How Astronomers Find Asteroids

Part of: 
Asteroid Animation
Asteroid Animation
Credit: The Schools' Observatory

Even the closest asteroids are so far away that they look like "dots" in the night sky - just like stars! So, you might think it is very hard to spot them, even with a big telescope.

But unlike stars, asteroids are part of our Solar System and orbit the Sun. This means we can spot them moving against the stars which seem not to move in the background.

You can see this in the short animation on this page. Here, 4 observations are shown one after the other (we call this "blinking" the images). The stars do not move, so it is very obvious which object is the asteroid.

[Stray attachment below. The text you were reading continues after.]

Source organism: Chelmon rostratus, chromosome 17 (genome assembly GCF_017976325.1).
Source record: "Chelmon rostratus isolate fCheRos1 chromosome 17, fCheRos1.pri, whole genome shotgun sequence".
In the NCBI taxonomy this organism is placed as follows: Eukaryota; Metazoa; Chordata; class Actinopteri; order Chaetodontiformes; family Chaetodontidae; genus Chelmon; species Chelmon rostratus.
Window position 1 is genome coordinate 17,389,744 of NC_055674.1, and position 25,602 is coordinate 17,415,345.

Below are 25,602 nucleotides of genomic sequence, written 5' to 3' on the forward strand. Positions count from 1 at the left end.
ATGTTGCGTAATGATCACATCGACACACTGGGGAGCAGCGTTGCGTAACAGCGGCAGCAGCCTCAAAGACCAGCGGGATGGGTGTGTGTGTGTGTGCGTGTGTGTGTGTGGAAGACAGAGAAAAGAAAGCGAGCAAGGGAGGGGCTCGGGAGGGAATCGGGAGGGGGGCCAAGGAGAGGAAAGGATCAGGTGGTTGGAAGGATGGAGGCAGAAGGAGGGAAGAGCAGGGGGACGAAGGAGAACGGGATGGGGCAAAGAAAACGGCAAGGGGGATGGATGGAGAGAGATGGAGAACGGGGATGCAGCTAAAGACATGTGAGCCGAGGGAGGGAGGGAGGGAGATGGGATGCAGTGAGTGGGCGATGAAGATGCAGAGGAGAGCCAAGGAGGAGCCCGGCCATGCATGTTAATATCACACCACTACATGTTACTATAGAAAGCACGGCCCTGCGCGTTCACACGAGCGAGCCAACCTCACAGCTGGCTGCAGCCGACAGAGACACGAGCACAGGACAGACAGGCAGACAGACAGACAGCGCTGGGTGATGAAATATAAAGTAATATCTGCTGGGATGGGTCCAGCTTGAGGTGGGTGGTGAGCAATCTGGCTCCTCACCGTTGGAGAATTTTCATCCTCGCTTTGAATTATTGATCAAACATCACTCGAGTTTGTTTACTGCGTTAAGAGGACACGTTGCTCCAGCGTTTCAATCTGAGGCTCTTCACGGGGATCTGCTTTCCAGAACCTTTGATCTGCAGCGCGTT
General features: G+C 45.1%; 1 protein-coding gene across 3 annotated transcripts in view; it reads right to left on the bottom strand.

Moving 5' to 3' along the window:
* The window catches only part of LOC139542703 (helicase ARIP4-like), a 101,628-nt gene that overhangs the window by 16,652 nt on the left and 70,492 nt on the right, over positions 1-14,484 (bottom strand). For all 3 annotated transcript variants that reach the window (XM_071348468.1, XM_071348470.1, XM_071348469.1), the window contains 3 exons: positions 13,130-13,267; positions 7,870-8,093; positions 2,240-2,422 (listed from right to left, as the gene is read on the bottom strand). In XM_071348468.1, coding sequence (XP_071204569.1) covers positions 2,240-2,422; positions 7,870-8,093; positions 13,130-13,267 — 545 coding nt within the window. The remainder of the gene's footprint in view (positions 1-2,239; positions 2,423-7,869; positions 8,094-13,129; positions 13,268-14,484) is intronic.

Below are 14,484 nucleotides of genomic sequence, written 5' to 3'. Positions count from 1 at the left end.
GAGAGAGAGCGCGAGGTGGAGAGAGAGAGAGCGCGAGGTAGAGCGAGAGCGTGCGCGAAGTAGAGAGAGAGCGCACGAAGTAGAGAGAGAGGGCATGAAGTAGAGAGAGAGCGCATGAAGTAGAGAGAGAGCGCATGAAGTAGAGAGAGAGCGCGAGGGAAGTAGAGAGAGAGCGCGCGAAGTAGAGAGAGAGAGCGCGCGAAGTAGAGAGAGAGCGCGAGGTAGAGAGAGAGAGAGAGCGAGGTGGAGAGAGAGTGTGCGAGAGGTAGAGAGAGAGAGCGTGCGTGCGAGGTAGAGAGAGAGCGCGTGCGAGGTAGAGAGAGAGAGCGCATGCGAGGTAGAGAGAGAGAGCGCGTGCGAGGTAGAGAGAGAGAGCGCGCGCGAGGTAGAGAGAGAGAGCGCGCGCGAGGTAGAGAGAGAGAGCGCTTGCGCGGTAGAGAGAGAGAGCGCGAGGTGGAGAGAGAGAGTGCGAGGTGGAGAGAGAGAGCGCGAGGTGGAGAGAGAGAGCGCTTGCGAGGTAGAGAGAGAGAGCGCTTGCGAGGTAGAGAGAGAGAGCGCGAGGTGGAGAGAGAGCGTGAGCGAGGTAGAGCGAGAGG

And that's all there is to it. Get several images, use the image software to open them in order,  "blink" them, and if you spot something moving across the sky, it's an asteroid!


Common questions:

Why do the stars in the image look like they are moving as well?

Stars can appear to "wobble" slightly due to wind hitting the telescope during the observations, or slight changes in the position the telescope is pointing between images, but asteroid movement is more obvious.

Why is my image just a black square?

You may not have scaled your image enough.

Why does my asteroid jump back and forth?

You may have opened the images in the wrong order